Sugary beverages are the leading sources of added sugars in diets in the US. Did you know a single can of sugar-sweetened soda contains about the upper limit of the recommended 25 to 50 g per day?1 Sucrose-sweetened soft drinks increase the risk of disease and have been implicated for decades in cardiometabolic diseases.
Sugary beverages are any liquids sweetened with added sugars. And there are many of them like brown sugar, corn sweetener, corn syrup, dextrose, fructose, glucose, high-fructose corn syrup, and more.
Examples of sugary drinks include regular soda (not sugar-free), fruit drinks, sports drinks, energy drinks, sweetened waters, hot chocolate, chai, and coffee and tea beverages with added sugars.
All of this sugar has harmful effects. Sugary beverage intake boosts the risk for weight gain, metabolic syndrome, type 2 diabetes, coronary heart diseases, hypertension, and stroke. In one study, over 50,000 deaths from cardiac reasons were attributed to high sugar consumption. 2
The Framingham Heart Study released the results of an observational study that associates the consumption of sugary drinks to an increased risk for coronary vascular disease and with adverse changes in high‐density lipoprotein cholesterol and triglyceride concentrations and may contribute to the development of dyslipidemia.3
The researchers expressed surprise that it did not matter whether the soft drink was diet or regular. “We were struck by the fact that it didn’t matter…the association with increased risk was present.” said Ramachandron Vasan, M.D., and senior author of the study and professor of medicine at Boston University. “In those who drink one or more soft drinks daily, there was an association of an increased risk of developing the metabolic syndrome.”
Metabolic syndrome is a relatively new term to describe a cluster of cardiovascular disease and diabetes risk factors, including high blood pressure, excess waist circumference, high triglycerides, low HDL, and high fasting glucose.
The study, which included approximately 9000 person observations of middle-aged men and women, showed that those who consumed one or more soft drinks per day had a 48% percent increase in metabolic syndrome prevalence compared to those consuming less than one soft drink per day.
There has been some press regarding the potential health effects of high fructose corn syrup, a common but relatively new sweetener. However, the Framingham Heart Study shows an equal risk increase regardless of the soft drink’s sweetener type.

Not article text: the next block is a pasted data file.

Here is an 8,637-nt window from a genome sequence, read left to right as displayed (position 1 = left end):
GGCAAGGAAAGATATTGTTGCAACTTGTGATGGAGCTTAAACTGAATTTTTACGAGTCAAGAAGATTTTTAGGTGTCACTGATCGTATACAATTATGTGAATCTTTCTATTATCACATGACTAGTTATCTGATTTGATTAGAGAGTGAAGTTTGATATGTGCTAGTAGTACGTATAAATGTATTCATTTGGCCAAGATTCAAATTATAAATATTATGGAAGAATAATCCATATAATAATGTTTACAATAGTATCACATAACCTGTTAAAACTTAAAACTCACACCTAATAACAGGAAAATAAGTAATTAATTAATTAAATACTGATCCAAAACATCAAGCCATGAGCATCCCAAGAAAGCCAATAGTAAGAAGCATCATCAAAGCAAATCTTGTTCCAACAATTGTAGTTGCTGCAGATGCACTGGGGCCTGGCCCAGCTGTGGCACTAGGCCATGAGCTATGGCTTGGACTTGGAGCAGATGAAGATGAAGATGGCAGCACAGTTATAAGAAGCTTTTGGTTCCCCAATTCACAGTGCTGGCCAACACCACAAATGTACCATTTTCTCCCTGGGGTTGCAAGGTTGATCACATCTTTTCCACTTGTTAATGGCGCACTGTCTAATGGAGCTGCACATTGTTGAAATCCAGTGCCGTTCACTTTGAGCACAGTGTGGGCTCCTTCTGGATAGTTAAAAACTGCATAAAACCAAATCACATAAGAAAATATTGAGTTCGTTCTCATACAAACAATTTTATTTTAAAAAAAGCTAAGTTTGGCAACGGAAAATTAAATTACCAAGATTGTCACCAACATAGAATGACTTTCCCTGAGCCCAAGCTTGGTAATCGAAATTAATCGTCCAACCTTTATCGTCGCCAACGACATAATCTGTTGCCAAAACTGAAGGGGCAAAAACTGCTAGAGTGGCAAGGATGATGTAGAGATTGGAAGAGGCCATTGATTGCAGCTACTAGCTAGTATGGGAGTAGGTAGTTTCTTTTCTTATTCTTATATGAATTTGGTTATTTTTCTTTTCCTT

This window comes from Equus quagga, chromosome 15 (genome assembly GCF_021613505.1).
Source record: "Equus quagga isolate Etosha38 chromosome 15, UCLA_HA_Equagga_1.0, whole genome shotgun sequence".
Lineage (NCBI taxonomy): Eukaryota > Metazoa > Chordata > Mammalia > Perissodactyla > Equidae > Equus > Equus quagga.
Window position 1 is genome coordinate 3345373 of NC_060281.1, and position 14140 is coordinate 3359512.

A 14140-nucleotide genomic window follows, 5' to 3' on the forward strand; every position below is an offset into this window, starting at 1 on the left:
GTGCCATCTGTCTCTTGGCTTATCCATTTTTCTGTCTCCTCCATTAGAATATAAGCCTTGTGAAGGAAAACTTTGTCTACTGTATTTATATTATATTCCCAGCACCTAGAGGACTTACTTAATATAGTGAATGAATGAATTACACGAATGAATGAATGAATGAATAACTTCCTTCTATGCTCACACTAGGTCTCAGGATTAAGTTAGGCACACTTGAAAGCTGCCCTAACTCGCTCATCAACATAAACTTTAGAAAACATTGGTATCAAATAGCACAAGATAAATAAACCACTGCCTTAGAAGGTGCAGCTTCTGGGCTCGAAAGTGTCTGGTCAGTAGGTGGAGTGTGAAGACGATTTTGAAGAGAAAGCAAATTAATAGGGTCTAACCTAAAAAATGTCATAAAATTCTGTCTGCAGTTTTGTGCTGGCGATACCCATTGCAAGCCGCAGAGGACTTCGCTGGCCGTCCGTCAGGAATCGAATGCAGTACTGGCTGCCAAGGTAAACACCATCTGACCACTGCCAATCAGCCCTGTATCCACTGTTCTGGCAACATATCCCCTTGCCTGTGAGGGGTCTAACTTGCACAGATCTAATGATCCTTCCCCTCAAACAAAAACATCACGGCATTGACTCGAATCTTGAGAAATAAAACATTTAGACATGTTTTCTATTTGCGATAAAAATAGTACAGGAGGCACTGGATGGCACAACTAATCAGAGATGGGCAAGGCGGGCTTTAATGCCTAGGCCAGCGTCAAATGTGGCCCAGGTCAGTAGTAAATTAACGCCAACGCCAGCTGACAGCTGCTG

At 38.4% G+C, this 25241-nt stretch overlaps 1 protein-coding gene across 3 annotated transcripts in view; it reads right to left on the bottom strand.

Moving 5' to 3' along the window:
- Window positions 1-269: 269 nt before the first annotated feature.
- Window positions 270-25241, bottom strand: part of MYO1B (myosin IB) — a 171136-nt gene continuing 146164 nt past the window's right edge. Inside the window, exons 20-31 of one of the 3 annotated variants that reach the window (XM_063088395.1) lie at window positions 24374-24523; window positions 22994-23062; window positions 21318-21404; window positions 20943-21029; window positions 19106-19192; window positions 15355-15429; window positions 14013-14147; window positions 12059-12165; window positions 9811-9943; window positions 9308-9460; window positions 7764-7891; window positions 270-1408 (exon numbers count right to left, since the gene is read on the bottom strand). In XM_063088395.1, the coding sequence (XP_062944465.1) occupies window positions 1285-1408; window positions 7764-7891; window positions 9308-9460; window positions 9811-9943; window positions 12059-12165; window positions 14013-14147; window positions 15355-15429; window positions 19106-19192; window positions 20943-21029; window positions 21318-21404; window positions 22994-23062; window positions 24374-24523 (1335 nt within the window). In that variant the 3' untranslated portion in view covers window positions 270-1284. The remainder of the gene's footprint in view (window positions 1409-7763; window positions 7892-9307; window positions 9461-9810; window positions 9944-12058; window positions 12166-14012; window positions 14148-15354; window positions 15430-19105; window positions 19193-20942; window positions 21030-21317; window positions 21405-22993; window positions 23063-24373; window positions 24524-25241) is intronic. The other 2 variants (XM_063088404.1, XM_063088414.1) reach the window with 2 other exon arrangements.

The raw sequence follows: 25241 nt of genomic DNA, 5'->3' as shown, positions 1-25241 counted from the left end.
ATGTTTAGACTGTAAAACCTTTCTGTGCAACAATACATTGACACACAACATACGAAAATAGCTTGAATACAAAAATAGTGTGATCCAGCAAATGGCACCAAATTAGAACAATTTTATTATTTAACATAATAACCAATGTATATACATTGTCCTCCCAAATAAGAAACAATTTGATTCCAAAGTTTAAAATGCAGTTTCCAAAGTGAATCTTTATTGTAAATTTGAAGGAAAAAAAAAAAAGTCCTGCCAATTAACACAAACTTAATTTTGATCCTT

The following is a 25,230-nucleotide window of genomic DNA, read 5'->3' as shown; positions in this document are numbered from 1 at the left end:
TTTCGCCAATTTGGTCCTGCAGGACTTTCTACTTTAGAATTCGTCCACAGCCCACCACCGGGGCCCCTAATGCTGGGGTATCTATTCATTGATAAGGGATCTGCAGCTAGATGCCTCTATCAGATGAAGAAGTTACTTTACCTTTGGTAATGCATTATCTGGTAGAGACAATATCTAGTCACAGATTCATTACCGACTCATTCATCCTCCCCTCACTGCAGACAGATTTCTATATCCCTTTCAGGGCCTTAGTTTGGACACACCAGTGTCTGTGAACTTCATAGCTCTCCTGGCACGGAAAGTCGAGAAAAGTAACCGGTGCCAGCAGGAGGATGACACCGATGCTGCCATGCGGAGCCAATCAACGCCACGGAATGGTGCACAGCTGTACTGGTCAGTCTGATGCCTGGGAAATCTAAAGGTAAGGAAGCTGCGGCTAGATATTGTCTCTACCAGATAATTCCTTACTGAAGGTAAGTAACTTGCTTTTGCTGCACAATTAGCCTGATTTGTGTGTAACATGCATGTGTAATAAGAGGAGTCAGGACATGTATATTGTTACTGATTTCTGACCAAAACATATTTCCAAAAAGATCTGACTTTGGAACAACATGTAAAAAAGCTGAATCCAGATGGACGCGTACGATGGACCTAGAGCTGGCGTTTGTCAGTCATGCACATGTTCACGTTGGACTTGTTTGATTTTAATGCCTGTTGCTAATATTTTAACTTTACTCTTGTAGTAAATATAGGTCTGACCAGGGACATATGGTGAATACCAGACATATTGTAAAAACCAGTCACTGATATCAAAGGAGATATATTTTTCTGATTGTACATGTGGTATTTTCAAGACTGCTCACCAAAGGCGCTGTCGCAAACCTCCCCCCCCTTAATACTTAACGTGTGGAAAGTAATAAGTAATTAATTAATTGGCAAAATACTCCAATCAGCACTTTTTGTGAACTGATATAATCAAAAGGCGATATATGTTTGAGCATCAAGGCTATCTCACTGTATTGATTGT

Theories by the research group include that, potentially, the drinks’ high sweetness makes a person more prone to eat sweet items, that the caramel content in soft drinks may promote the development of advanced glycation end products. And potential complexes of sugars can then result in insulin resistance, which can cause inflammation in experimental models.
The journal, Current Opinion in Clinical Nutrition & Metabolic Care says, “sugary drinks enhance levels of circulating triglycerides and the accumulation of fat in the liver, muscle, and in the visceral fat depot. Concerning the mechanisms for SSB to induce these metabolic aberrations? It is mainly fructose (free or as part of the sucrose molecule) that is the main driver of these metabolic aberrations presumably primarily by inducing lipid synthesis in and release from the liver.”4
The Framingham Heart Study was established in 1948 to identify the common factors or characteristics that contribute to cardiovascular disease (CVD) by following its development over a long period of time in a large group of participants who had not yet developed overt symptoms of CVD or suffered a heart attack or stroke. The Framingham Heart Study is a joint project of the National Heart, Lung and Blood Institute, and Boston University.3
1World Health Organization. WHO Calls on Countries to Reduce Sugars Intake Among Adults and Children. http://www.who.int/mediacentre/news/releases/2015/sugar-guideline/en/. Accessed December 30, 2020.
2Micha R, Peñalvo JL, Cudhea F, Imamura F, Rehm CD, Mozaffarian D. Association between dietary factors and mortality from heart disease, stroke, and type 2 diabetes in the United States. JAMA. 2017; 317:912–924. DOI: 10.1001/JAMA.2017.0947.
3Haslam, Danielle E., et al. “Beverage consumption and longitudinal changes in lipoprotein concentrations and incident dyslipidemia in US adults: The Framingham Heart Study.” Journal of the American Heart Association 9.5 (2020): e014083.
4Richelsen, Bjørn. “Sugar-sweetened beverages and cardio-metabolic disease risks.” Current Opinion in Clinical Nutrition & Metabolic Care 16.4 (2013): 478-484.